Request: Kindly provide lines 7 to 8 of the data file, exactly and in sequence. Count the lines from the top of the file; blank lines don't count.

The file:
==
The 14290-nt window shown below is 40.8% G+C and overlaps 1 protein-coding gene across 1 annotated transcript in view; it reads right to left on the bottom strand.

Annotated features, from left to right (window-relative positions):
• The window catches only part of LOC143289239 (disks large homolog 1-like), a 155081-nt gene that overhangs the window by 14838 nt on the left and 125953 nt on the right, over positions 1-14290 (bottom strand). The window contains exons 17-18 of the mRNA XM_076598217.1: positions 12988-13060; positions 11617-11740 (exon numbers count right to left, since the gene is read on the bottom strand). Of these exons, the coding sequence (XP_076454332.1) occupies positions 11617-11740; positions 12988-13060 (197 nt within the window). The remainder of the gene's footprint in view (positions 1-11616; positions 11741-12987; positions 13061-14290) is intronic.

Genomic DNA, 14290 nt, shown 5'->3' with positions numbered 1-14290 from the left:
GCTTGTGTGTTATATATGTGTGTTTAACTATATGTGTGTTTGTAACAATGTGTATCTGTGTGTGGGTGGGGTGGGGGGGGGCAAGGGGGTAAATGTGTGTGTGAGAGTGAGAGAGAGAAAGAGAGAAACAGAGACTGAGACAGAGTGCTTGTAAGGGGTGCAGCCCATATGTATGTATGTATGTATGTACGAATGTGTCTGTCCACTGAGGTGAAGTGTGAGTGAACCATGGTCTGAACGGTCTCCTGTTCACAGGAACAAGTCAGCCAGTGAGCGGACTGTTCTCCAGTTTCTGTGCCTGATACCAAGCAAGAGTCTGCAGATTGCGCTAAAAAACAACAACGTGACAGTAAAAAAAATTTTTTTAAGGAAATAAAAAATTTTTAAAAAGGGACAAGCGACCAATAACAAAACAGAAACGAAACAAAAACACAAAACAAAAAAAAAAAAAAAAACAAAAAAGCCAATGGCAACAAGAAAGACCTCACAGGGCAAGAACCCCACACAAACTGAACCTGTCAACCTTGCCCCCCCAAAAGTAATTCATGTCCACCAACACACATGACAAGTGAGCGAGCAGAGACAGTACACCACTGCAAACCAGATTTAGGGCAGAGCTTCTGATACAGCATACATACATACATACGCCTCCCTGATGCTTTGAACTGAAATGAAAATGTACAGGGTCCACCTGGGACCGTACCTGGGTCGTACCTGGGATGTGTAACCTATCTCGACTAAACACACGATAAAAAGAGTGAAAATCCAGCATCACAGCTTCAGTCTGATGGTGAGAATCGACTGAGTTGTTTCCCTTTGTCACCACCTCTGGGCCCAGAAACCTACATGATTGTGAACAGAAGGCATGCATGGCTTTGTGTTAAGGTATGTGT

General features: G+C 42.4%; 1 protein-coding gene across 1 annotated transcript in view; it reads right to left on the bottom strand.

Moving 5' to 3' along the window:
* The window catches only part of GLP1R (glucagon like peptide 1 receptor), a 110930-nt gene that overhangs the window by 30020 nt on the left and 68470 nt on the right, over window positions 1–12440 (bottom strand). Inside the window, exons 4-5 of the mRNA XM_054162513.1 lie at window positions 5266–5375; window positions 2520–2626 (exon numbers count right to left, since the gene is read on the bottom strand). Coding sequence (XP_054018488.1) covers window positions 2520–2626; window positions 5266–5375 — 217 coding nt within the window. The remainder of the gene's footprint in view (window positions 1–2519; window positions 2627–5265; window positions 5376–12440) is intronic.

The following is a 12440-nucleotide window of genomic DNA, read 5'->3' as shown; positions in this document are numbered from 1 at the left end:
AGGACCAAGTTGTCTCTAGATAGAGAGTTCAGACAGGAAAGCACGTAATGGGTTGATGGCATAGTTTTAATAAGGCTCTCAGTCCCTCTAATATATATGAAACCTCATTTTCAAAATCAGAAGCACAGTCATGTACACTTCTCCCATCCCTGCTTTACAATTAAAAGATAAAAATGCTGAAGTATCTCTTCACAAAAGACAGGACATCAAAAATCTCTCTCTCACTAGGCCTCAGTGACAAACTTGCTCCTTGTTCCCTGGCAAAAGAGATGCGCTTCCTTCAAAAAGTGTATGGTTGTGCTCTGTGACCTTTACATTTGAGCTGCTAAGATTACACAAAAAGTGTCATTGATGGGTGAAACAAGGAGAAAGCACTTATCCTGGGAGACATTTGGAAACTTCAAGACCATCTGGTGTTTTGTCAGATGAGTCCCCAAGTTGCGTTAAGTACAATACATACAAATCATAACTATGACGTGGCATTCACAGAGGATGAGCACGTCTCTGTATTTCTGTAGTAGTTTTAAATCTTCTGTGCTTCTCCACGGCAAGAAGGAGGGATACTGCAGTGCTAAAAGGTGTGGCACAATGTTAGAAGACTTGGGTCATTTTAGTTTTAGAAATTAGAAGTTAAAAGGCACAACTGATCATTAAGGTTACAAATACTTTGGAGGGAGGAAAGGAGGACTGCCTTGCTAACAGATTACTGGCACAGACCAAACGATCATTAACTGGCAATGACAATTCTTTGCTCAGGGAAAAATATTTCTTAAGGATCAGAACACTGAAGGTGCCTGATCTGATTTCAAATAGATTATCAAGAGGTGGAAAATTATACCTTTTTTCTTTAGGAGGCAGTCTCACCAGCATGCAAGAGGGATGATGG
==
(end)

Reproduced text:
Moving 5' to 3' along the window:
* The window catches only part of GLP1R (glucagon like peptide 1 receptor), a 110930-nt gene that overhangs the window by 30020 nt on the left and 68470 nt on the right, over window positions 1–12440 (bottom strand). Inside the window, exons 4-5 of the mRNA XM_054162513.1 lie at window positions 5266–5375; window positions 2520–2626 (exon numbers count right to left, since the gene is read on the bottom strand). Coding sequence (XP_054018488.1) covers window positions 2520–2626; window positions 5266–5375 — 217 coding nt within the window. The remainder of the gene's footprint in view (window positions 1–2519; window positions 2627–5265; window positions 5376–12440) is intronic.